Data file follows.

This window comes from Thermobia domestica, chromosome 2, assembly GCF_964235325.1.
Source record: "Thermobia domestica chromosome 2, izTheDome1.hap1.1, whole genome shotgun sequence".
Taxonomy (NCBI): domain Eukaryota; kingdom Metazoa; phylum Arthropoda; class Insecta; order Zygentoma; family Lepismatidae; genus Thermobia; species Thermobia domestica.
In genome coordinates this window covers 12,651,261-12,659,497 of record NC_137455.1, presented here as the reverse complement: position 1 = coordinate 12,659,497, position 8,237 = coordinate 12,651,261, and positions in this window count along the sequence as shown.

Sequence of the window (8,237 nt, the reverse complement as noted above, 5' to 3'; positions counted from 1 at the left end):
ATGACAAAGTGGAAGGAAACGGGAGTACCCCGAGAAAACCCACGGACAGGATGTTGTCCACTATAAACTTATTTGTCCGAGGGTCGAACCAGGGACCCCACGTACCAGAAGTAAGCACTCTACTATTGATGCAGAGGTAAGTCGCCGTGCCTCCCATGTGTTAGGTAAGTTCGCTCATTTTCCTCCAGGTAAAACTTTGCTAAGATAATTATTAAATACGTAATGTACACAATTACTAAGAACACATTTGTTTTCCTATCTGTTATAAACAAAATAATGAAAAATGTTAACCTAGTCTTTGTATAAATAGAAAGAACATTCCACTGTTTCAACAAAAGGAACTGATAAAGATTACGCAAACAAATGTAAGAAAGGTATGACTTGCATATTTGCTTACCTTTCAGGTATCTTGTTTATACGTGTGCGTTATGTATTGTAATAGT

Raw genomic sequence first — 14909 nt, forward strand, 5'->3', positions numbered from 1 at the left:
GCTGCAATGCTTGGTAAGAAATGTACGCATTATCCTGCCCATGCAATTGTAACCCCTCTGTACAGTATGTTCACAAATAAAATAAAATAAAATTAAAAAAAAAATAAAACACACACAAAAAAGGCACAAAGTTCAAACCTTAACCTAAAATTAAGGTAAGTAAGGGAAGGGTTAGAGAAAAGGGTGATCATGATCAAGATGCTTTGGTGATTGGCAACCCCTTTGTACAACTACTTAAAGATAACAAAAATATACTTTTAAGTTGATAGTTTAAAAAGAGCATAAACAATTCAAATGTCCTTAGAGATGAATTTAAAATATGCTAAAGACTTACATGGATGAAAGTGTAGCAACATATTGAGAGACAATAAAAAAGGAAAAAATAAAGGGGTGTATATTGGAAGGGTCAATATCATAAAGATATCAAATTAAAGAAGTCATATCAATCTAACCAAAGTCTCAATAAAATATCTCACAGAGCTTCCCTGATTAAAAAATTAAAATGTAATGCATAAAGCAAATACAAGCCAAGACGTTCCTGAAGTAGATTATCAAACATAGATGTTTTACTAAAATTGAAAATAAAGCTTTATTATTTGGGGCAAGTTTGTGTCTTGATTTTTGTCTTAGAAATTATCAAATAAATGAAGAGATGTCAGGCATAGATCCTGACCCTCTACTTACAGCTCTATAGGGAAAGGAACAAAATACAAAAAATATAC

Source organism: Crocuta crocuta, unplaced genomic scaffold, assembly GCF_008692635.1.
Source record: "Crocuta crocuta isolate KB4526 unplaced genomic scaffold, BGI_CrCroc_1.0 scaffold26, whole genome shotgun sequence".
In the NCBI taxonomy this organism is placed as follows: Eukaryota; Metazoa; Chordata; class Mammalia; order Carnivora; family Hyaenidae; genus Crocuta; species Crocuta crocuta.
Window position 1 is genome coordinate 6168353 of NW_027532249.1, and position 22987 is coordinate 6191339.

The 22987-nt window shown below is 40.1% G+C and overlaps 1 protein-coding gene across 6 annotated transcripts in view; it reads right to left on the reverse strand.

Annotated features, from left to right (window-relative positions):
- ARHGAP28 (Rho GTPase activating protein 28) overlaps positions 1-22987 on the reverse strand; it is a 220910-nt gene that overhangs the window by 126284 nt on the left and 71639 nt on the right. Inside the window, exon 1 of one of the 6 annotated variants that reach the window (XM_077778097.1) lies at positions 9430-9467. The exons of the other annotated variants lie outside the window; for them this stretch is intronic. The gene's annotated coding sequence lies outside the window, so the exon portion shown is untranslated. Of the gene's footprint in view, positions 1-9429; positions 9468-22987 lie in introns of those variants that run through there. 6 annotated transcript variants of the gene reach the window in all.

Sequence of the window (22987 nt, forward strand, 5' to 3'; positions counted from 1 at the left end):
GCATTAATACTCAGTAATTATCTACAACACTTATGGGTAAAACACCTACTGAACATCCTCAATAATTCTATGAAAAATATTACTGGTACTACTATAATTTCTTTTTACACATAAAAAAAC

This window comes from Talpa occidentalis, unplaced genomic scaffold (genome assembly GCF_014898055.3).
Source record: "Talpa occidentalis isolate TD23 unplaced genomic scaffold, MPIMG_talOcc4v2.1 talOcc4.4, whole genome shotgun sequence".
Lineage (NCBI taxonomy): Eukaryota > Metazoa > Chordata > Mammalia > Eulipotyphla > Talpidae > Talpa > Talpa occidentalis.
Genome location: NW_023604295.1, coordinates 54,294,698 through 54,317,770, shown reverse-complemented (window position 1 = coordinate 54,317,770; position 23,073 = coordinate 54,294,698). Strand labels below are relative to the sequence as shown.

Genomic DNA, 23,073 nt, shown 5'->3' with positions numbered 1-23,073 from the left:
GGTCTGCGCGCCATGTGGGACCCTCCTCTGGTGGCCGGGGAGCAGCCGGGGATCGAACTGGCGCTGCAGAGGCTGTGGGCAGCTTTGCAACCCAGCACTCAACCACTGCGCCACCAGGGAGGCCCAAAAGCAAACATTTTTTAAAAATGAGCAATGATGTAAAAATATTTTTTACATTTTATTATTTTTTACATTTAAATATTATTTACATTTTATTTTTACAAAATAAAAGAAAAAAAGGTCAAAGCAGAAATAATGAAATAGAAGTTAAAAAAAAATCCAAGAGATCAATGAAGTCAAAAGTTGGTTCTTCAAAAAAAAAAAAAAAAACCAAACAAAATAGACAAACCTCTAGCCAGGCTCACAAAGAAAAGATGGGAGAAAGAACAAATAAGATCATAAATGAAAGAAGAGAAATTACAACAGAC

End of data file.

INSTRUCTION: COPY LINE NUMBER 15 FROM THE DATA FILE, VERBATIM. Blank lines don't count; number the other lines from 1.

- ARHGAP28 (Rho GTPase activating protein 28) overlaps positions 1-22987 on the reverse strand; it is a 220910-nt gene that overhangs the window by 126284 nt on the left and 71639 nt on the right. Inside the window, exon 1 of one of the 6 annotated variants that reach the window (XM_077778097.1) lies at positions 9430-9467. The exons of the other annotated variants lie outside the window; for them this stretch is intronic. The gene's annotated coding sequence lies outside the window, so the exon portion shown is untranslated. Of the gene's footprint in view, positions 1-9429; positions 9468-22987 lie in introns of those variants that run through there. 6 annotated transcript variants of the gene reach the window in all.